NCTR recognized by Canadian Commission for UNESCO
The National Centre for Truth and Reconciliation (NCTR) has joined other new collections of unique, authentic and irreplaceable archival records detailing significant portions of Canada’s history. The NCTR has been added to the Canada Memory of the World Register by the Canadian Commission for UNESCO, which manages listings to the Register.
Created in 2017, the Canada Memory of the World Register promotes and provides access to the immense diversity of the documentary heritage that is significant to Canada.
For over 150 years, residential schools operated in Canada. Over 150,000 children attended these schools. Many never returned. Often underfunded and overcrowded, these schools were used as a tool of assimilation by the Canadian state and churches. Thousands of students suffered physical and sexual abuse. All suffered from loneliness and a longing to be home with their families. The damages inflicted by these schools continue to this day.
The NCTR archive exists because Survivors, communities and others affected by the Residential School system stood up and shared their experiences with Canada. The resulting collection of statements, documents and other materials now forms the heart of the National Centre for Truth and Reconciliation. These records are witness to our history and have largely contributed to the truth and Reconciliation efforts between Indigenous Peoples and Canada. The archive is culturally, morally, ethically, and spiritually significant.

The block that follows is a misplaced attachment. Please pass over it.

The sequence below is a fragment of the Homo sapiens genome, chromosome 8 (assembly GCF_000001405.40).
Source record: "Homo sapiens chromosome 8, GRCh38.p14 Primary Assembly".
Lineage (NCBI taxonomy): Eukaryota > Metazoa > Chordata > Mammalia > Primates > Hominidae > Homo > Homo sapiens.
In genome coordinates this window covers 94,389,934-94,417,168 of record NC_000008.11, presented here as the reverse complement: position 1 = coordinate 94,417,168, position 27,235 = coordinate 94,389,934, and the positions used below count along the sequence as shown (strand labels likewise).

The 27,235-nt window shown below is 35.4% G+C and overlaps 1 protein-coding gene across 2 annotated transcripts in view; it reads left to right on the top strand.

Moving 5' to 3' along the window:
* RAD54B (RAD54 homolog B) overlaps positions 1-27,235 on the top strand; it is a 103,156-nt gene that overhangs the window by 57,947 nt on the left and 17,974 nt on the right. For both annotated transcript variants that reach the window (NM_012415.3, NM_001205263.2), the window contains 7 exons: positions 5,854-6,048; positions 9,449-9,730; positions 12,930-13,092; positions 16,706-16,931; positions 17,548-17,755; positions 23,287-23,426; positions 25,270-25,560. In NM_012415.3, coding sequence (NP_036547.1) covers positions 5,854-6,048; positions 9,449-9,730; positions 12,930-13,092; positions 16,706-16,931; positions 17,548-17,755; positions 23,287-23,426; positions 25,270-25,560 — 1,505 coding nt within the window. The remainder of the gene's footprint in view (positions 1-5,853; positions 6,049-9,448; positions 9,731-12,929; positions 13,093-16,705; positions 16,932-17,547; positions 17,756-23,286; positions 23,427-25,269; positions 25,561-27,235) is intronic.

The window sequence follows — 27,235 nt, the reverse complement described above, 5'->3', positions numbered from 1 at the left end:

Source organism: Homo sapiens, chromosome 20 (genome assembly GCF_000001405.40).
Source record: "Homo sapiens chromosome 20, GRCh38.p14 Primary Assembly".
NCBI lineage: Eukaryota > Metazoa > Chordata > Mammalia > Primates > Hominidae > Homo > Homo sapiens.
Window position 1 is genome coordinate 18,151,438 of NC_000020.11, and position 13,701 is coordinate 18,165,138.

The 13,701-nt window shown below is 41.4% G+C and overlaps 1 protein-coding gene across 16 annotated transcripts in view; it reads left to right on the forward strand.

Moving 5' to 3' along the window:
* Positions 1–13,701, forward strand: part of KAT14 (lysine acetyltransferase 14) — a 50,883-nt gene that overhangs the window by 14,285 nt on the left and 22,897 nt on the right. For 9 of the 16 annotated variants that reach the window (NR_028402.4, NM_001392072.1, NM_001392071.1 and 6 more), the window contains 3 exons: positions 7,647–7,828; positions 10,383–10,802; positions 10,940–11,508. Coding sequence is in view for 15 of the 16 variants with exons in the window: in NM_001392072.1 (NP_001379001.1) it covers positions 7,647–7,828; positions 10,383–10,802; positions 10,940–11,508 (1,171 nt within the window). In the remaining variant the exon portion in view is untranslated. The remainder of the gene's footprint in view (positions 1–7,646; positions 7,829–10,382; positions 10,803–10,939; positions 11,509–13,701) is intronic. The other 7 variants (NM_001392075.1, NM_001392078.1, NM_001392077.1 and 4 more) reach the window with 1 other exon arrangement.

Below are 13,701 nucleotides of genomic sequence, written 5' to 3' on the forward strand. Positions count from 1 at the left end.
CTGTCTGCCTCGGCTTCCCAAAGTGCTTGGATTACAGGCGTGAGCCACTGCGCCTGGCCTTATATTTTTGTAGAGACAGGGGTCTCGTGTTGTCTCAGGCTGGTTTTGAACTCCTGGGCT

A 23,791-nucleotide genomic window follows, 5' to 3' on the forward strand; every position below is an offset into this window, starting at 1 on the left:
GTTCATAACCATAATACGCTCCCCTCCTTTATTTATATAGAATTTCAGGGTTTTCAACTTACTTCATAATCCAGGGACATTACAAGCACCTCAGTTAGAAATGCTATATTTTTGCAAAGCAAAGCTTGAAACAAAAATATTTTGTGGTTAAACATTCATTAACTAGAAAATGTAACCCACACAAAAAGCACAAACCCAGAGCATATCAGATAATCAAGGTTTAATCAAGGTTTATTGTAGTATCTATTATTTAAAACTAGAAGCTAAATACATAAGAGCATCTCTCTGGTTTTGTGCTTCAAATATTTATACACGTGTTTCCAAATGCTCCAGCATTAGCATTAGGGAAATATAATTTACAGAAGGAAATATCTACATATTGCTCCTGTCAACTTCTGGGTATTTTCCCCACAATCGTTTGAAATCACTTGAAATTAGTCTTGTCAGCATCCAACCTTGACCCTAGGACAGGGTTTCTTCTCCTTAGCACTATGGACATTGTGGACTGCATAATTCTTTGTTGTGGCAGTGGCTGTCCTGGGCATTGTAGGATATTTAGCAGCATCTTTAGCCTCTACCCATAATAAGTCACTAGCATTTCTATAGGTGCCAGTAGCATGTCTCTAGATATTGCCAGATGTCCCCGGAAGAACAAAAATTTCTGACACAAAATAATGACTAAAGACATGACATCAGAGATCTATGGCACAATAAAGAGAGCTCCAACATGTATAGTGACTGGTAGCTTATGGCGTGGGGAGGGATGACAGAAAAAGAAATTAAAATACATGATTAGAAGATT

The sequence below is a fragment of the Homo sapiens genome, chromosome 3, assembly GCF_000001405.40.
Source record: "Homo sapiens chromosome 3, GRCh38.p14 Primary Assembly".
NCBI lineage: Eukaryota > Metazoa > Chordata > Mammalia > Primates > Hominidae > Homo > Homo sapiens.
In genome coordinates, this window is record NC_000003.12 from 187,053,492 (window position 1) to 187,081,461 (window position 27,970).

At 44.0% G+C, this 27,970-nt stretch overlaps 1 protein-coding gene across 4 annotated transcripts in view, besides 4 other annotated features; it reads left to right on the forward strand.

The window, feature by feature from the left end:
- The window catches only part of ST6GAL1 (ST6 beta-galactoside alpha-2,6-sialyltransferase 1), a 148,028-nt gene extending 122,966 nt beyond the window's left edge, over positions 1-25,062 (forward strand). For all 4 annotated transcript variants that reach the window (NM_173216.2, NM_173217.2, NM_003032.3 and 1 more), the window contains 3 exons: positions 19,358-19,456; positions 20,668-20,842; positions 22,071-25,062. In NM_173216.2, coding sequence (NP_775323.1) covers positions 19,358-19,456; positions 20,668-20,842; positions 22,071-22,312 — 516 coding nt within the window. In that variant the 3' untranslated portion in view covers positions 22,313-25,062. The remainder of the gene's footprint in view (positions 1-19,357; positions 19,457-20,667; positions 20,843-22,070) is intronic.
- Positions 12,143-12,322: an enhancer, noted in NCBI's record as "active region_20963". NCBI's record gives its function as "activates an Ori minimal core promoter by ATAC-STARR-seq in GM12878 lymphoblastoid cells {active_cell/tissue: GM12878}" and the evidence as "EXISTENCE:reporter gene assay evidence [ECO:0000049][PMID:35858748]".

“This day is about Survivors. It is a testament to Survivors courage and strength as the archives are their statements and records. They hold and carry the lived experience from Residential Schools,” said Ry Moran, Director of the NCTR. “It is all our responsibility to keep this Reconciliation fire burning bright. The archives are about the past but are equally about changing the future.”
The announcement at the Centre on September 11, 2019, was attended by Residential School Survivors, honoured guests, and Orange Shirt Day Elder Phyllis Webstad.
“I am so emotional right now,” said Webstad. “Memory and the history collected and protected here can and is changing society, students wearing their orange shirts across the country are growing up with this history, unlike before; they know it and will be making the future better because of it.”
The Canadian Commission for UNESCO serves as a bridge between Canadians and the vital work of UNESCO—the United Nations Educational, Scientific and Cultural Organization. By promoting UNESCO values, priorities and programs in Canada, and by bringing the voices of Canadian experts to the international stage, the Commission contributes to a peaceful, equitable and sustainable future that leaves no one behind.